Originally I had been told to use a scotchlock splice here, but when I did, it didnt cut into the tan/white wire at all due to the different size of it and the red wire from the TBC harness. This caused the TBC to not function correctly under regular braking with the trailer hooked up (no trailer brakes!) I decided to solder it.

Very carefully use a wire stripper to cut about a 1" section of insulation out. I ended up kinda cutting the two sides with a stripper, then using a razor blade to cut along between the two, and then peeled the insulation off. Be very carefull here as you do not want to cut any of the copper wire. I then cut 1" of insulation off the red wired from the TBC harness, separated and made a "gap" between the copper wire on the white/tan wire, and "braided" the red wire into the white/tan wire. Sure, this is overkill, but I wanted to make sure the wire had the best possible contact. I then soldered this connection, and used electrical tape to wrap it up and protect it. Unfortunately, I did not get a picture of this connection.

I should also add that when you are wiring under the dash, make sure you don't get wire tangled up, so you can coil up the excess, and zip tie them up nice and neat!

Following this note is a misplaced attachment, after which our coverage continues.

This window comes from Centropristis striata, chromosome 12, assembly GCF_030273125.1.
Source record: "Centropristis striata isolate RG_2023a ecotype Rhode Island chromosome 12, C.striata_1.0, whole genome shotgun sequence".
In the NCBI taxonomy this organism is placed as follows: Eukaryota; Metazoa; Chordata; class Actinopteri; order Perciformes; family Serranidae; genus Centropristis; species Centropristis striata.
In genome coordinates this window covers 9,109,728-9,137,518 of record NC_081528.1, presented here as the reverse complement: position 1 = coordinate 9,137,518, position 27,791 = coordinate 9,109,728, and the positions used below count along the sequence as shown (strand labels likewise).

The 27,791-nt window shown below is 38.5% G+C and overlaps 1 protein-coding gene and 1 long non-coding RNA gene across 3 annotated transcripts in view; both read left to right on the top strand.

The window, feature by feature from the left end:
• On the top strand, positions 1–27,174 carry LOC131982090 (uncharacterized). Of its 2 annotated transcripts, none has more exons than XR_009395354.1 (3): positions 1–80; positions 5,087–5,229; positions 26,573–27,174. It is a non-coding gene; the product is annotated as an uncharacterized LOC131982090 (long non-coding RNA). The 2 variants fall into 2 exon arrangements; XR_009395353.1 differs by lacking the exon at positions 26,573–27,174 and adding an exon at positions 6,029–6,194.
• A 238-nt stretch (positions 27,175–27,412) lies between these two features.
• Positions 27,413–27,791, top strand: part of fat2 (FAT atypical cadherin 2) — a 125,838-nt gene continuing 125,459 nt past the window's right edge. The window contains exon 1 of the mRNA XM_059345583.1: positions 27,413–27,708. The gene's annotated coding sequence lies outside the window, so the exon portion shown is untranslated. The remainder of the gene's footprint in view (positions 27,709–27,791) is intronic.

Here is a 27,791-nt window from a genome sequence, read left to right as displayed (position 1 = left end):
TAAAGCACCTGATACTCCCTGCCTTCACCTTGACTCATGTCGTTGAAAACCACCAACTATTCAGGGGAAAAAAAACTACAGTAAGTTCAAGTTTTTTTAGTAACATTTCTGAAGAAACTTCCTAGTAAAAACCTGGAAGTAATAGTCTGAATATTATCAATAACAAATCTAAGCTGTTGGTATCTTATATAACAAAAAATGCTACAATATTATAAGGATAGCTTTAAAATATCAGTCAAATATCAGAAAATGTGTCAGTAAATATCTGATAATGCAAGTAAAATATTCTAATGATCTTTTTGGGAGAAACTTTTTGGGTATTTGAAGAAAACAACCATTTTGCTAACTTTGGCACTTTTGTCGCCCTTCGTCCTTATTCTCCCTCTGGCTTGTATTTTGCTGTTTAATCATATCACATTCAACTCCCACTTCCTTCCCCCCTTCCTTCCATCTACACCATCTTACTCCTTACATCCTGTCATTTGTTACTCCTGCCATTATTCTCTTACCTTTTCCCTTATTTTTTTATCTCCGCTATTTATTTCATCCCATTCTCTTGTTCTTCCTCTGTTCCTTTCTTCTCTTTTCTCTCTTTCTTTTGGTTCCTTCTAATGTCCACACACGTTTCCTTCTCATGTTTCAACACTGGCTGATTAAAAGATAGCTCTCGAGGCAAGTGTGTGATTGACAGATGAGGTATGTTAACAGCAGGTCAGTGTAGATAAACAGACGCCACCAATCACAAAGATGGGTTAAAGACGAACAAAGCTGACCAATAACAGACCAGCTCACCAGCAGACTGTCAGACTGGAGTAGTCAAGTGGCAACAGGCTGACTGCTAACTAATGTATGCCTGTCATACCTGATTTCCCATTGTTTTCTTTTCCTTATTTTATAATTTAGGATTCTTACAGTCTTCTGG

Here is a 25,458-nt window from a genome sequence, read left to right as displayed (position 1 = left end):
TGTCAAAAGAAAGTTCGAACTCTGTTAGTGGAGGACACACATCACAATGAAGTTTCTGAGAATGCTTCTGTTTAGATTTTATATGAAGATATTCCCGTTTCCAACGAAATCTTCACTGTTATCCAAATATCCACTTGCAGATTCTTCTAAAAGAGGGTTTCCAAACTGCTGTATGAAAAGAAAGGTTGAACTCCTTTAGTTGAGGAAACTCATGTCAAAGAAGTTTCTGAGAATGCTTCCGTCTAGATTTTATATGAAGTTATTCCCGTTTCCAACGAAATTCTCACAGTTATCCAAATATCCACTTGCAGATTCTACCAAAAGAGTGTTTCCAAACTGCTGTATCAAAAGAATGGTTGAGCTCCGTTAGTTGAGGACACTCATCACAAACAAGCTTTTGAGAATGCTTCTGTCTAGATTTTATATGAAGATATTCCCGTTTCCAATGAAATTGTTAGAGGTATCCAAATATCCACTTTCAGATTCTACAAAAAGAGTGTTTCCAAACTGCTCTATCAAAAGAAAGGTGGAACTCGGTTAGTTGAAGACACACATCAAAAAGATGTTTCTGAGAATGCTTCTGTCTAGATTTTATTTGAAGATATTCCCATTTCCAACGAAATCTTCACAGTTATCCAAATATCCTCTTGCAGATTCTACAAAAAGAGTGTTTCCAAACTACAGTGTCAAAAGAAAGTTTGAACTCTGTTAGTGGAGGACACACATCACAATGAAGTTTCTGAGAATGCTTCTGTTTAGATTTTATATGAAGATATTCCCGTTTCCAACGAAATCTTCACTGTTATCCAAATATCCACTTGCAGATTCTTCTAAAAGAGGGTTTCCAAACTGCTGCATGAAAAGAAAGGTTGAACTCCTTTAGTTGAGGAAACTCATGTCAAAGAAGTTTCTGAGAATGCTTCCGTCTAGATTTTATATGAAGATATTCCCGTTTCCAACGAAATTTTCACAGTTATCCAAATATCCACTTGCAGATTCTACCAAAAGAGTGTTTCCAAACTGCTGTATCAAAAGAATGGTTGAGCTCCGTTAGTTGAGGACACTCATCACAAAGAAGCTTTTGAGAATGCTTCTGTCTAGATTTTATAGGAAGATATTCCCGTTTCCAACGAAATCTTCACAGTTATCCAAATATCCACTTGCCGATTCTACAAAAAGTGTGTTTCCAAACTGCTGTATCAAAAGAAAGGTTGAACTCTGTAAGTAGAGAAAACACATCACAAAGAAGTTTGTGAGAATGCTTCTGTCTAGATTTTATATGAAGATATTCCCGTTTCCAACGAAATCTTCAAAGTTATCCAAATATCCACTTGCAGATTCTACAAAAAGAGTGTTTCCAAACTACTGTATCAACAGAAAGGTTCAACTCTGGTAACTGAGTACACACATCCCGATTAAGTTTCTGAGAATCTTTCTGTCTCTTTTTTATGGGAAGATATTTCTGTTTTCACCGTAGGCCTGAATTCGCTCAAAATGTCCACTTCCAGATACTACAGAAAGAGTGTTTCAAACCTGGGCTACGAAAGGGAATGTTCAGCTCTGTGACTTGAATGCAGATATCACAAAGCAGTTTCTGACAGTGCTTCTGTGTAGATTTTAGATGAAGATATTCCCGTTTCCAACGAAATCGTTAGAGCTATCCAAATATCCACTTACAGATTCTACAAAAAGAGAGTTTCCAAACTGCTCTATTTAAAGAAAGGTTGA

With the wiring done, time to mount the TBC. I was going to mount it by my left leg under the edge of the dash, but figuring I am a righty, I decided to mount it to the right almost against the center console. I used the pocket mount as it hold it up tighter to the dash, and I wouldnt be able to put the screw in the right side of the mount if I used the bar mount.

Line up the pocket straight under the dash, and drive in the two self tapping screws to mount it, making sure you do not screw through anything important on the other side up underneath the dash. Slide in the TBC till it locks in place, plug in the TBC harness connector, and reconnect the negative battery cable.

You're done!

02' WJ, 4" Hybrid Lift, Custom Rub

Last edited by BigFire; 09-12-2012 at 10:54 AM. Reason: Forgot a picture
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post #2 of 16 Old 09-12-2012, 11:17 AM
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I think this should be a "Sticky" and included in the FAQ. Nice write up.
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post #3 of 16 Old 09-12-2012, 11:25 AM Thread Starter
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Now to test it!

Hook up to your trailer. Safety chains, 7 pin, hitch, etc.

Find an open back road where you can stop frequently. At a complete stop, move the manual lever on the TBC all the way to the left. It will display the current voltage setting. Adjust the setting to about 6. Let go of the lever. This is the base starting point. Now accelerate to 25 mph, and without touching the brake pedal, pull the TBC lever all the way to the left. You should feel the trailer braking itself. Now you want to get to the point that the trailer brakes lock up, or almost lock up, and then back off a bit from there. Keep repeating this step until you have it dialed in. You will want to adjust this everytime you change the weight on the trailer (i.e. the trailer is loaded or empty).